By Sophia Cai
If you know, you know
Mechelle Bounpraseuth’s practice marries many of the exciting possibilities of artmaking. It combines a deep commitment to materiality and the unique properties of the chosen medium (clay), with a distinct visual language that is coded in the artist’s own lived experience and narrative. The works deal with issues and topics that have broad, universal appeal: that of family and of care, but with a specificity that IYKYK (if you know, you know). That is, there are multiple layers of meaning that can be read in the works, and as such an audience’s encounter with Mechelle’s works is not prescriptive. Anyone can make a sculptural piece that resembles food out of clay, but Mechelle’s practice is not just an expression of pop-art sensibilities in a contemporary context – it is a deeply contemplative practice that con- siders the legacies of family, our ties to diaspora culture, and what it means to celebrate yourself and your heritage.
This exhibition is significant not only as Mechelle’s first solo exhibition with Chalk Horse Gallery, but also because it marks a decidedly new direction for the artist who is aspiring to new heights, both metaphorically and literally. Where- as her previous clay works operated in a scale that was closer to ‘life-size’, the new series of work is upscaled to play with scale and space in a way that the artist has not done before. For Mechelle, the works are born from a need to loudly declare herself and her creative practice in this world: a place where too often power and space is given to the most privileged amongst us: white, rich, male (or all of the above). To occupy public space as a woman, especially as a woman of colour, is a fraught position that oscillates between invisibility and hypervisibility, where one’s presence is a mere token. Our relationship with space and access is not one where more of it is necessarily a good thing. In this way, the idea of physically taking up more space by making works that are larger than before is a deliberate and affirmative act that expresses the invisible power dynamics that inform our day-to-day experiences and how we relate to each other. Their status is further conferred through the use of the ceramic milk crate as a pedestal, literally elevating each work to stand proudly in the gallery space.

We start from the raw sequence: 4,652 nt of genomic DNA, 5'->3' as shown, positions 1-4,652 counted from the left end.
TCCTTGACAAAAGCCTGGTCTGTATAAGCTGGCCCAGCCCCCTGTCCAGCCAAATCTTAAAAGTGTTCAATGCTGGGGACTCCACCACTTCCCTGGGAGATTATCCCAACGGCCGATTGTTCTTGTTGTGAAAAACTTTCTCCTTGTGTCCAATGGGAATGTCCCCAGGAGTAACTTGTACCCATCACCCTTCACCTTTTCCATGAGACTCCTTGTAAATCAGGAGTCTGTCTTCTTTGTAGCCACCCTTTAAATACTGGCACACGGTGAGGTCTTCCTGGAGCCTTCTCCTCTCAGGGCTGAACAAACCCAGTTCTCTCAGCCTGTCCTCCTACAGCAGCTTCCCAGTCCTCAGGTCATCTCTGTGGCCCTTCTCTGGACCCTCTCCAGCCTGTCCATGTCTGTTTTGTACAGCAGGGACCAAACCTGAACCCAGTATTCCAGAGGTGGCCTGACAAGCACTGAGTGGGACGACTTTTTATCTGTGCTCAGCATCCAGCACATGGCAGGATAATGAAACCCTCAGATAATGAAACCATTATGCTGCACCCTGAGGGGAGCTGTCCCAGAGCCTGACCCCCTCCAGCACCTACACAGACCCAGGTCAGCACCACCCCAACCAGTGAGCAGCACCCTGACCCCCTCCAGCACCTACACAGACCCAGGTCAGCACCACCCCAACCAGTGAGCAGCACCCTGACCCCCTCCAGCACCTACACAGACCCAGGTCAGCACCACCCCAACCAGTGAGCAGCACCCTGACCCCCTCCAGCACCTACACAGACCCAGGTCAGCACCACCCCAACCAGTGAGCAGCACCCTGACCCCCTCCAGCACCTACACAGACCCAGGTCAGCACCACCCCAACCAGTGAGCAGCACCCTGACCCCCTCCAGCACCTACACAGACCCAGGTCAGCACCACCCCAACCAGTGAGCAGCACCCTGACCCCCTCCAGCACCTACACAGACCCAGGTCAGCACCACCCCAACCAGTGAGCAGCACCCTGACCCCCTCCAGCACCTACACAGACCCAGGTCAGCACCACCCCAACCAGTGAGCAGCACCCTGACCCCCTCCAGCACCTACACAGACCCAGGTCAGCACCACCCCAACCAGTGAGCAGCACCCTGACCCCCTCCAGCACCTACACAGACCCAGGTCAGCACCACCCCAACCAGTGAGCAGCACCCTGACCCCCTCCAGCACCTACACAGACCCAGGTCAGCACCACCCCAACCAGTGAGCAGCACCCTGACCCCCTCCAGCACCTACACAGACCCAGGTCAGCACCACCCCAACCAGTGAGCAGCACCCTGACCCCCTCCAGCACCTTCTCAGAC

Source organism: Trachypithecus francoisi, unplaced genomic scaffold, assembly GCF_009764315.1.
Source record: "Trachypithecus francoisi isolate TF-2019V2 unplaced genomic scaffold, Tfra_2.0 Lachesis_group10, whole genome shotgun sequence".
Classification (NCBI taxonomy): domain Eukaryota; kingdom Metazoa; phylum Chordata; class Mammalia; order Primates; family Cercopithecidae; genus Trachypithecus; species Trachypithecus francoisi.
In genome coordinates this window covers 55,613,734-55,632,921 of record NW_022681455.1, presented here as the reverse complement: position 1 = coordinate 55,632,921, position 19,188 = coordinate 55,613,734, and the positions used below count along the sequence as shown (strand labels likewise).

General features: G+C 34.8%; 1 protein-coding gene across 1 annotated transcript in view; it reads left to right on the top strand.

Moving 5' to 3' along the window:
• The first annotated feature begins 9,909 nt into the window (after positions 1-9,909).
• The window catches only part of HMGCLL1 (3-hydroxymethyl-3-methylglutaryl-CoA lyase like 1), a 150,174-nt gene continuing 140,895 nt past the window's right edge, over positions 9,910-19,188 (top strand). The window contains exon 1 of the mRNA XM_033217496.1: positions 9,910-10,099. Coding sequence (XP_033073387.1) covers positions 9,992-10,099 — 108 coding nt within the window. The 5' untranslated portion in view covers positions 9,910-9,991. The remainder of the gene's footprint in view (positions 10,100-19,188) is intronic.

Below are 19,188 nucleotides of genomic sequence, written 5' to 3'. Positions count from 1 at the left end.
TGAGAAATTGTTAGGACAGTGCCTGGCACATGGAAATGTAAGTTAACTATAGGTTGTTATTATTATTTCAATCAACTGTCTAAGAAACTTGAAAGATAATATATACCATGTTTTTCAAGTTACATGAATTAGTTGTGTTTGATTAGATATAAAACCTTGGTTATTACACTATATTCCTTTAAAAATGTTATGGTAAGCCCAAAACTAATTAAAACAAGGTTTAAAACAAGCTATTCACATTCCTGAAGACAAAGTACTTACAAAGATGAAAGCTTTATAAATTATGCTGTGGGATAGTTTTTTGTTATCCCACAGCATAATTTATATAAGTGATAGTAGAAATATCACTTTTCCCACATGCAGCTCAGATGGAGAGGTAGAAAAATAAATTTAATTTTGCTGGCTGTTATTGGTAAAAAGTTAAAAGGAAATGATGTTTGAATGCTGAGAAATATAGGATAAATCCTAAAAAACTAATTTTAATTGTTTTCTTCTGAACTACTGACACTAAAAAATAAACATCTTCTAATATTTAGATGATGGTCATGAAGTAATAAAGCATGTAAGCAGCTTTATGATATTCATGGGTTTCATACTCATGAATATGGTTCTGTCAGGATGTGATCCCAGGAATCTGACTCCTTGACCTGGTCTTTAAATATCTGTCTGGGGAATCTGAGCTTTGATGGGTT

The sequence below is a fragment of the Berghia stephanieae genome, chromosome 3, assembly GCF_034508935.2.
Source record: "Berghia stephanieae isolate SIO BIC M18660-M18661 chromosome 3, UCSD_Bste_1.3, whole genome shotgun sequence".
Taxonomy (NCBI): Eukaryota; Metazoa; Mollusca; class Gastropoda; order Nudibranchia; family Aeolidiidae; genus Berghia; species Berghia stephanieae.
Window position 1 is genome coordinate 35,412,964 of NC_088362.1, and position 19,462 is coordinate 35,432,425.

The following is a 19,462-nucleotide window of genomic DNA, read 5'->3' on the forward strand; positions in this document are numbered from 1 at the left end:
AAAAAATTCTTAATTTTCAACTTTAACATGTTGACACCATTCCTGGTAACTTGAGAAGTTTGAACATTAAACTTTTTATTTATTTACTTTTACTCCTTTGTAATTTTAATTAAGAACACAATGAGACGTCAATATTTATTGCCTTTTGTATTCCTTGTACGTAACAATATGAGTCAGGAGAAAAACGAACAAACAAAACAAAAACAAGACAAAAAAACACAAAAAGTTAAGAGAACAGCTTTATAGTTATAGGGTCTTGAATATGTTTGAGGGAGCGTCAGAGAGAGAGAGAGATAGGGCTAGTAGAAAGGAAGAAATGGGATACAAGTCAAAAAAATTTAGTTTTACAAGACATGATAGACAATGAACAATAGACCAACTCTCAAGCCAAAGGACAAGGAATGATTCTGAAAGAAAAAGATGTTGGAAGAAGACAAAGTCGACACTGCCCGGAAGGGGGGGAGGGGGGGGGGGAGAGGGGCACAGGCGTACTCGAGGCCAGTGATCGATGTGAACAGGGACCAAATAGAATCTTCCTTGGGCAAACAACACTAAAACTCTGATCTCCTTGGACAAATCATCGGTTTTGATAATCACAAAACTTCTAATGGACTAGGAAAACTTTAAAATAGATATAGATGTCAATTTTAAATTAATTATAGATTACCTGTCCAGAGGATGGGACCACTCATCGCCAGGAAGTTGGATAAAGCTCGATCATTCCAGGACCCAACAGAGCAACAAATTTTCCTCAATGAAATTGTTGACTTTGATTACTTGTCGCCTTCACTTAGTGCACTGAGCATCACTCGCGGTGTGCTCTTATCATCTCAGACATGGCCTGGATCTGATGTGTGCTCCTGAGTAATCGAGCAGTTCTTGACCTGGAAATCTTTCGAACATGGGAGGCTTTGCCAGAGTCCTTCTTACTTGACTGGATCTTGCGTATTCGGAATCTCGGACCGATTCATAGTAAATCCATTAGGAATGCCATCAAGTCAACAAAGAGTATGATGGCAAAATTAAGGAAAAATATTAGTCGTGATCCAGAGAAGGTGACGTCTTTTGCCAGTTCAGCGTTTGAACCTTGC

Wielding clay at this scale is more physically challenging, but it also changes the relationship between the artist and the artwork to create an almost interpersonal bond. For Mechelle, the act of scaling up affords her to encounter each work “almost like a person”, as distinct embodied forms shaped through her hands and physical touch. I am reminded of the Greek myth of Pygmalion, a sculptor who after crafting a perfect woman out of marble, falls in love with her. While Pygmalion is perhaps a comment on masculine aspirations to find and control the ‘perfect woman’ as much as an allegory on the act of artistic creation, Mechelle’s work is wholly different as the love she expresses is not for her sculptures themselves, but rather for who her sculptures are for.
Love exists in Mechelle’s work in the same way that as Asian children, we are given fruit by our parents instead of being told ‘I love you.’ It is love that is expressed in a way that is humble, quotidian, everyday, but not insignificant. For Mechelle, the subjects and objects of her work are the same: it is a way to pay homage to her parents, to rec- ognise the value and significance in the spaces and objects that provided her comfort, solace, and sustenance as a child growing up in a white Australia. They are a way of validating the experiences of other migrant children, whose connection to culture is often mediated through food, consumer products, and experiences in the “International” aisle of the supermarket. These are not just your typical grocery items, these are things that become our familiars. When I said earlier that IYKYK, this is what I mean.